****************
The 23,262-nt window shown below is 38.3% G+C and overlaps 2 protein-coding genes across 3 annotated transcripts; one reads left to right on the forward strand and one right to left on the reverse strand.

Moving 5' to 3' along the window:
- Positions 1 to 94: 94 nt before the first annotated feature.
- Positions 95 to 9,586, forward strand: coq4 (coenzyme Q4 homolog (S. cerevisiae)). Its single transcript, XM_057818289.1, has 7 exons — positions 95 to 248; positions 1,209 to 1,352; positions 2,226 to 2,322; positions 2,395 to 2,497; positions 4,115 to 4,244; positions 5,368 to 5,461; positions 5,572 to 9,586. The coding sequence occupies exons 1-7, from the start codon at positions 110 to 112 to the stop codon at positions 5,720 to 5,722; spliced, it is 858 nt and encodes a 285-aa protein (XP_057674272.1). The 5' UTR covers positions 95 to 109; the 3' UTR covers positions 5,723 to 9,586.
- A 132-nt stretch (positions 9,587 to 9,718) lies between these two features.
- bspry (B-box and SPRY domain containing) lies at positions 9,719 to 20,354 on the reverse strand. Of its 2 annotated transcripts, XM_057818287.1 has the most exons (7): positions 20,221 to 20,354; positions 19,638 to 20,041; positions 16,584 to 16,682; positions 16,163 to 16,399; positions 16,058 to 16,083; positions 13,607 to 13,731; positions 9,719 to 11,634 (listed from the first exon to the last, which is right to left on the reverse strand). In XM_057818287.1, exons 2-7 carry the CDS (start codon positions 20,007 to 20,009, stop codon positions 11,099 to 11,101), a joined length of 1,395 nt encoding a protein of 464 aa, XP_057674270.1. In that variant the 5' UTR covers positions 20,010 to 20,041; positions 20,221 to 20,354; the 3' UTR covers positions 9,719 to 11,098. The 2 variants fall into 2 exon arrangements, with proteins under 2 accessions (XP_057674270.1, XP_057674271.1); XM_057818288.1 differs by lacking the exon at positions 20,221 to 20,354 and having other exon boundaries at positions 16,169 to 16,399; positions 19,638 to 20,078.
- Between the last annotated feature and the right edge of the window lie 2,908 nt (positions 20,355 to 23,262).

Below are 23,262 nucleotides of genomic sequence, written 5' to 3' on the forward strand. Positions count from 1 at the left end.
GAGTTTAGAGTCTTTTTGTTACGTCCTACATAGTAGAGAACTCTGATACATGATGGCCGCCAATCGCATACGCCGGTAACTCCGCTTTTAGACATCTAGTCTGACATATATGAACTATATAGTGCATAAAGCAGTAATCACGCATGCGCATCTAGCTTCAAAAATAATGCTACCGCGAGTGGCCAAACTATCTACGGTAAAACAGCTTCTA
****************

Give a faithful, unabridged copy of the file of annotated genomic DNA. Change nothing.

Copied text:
The 23,262-nt window shown below is 38.3% G+C and overlaps 2 protein-coding genes across 3 annotated transcripts; one reads left to right on the forward strand and one right to left on the reverse strand.

Moving 5' to 3' along the window:
- Positions 1 to 94: 94 nt before the first annotated feature.
- Positions 95 to 9,586, forward strand: coq4 (coenzyme Q4 homolog (S. cerevisiae)). Its single transcript, XM_057818289.1, has 7 exons — positions 95 to 248; positions 1,209 to 1,352; positions 2,226 to 2,322; positions 2,395 to 2,497; positions 4,115 to 4,244; positions 5,368 to 5,461; positions 5,572 to 9,586. The coding sequence occupies exons 1-7, from the start codon at positions 110 to 112 to the stop codon at positions 5,720 to 5,722; spliced, it is 858 nt and encodes a 285-aa protein (XP_057674272.1). The 5' UTR covers positions 95 to 109; the 3' UTR covers positions 5,723 to 9,586.
- A 132-nt stretch (positions 9,587 to 9,718) lies between these two features.
- bspry (B-box and SPRY domain containing) lies at positions 9,719 to 20,354 on the reverse strand. Of its 2 annotated transcripts, XM_057818287.1 has the most exons (7): positions 20,221 to 20,354; positions 19,638 to 20,041; positions 16,584 to 16,682; positions 16,163 to 16,399; positions 16,058 to 16,083; positions 13,607 to 13,731; positions 9,719 to 11,634 (listed from the first exon to the last, which is right to left on the reverse strand). In XM_057818287.1, exons 2-7 carry the CDS (start codon positions 20,007 to 20,009, stop codon positions 11,099 to 11,101), a joined length of 1,395 nt encoding a protein of 464 aa, XP_057674270.1. In that variant the 5' UTR covers positions 20,010 to 20,041; positions 20,221 to 20,354; the 3' UTR covers positions 9,719 to 11,098. The 2 variants fall into 2 exon arrangements, with proteins under 2 accessions (XP_057674270.1, XP_057674271.1); XM_057818288.1 differs by lacking the exon at positions 20,221 to 20,354 and having other exon boundaries at positions 16,169 to 16,399; positions 19,638 to 20,078.
- Between the last annotated feature and the right edge of the window lie 2,908 nt (positions 20,355 to 23,262).

Below are 23,262 nucleotides of genomic sequence, written 5' to 3' on the forward strand. Positions count from 1 at the left end.
GAGTTTAGAGTCTTTTTGTTACGTCCTACATAGTAGAGAACTCTGATACATGATGGCCGCCAATCGCATACGCCGGTAACTCCGCTTTTAGACATCTAGTCTGACATATATGAACTATATAGTGCATAAAGCAGTAATCACGCATGCGCATCTAGCTTCAAAAATAATGCTACCGCGAGTGGCCAAACTATCTACGGTAAAACAGCTTCTA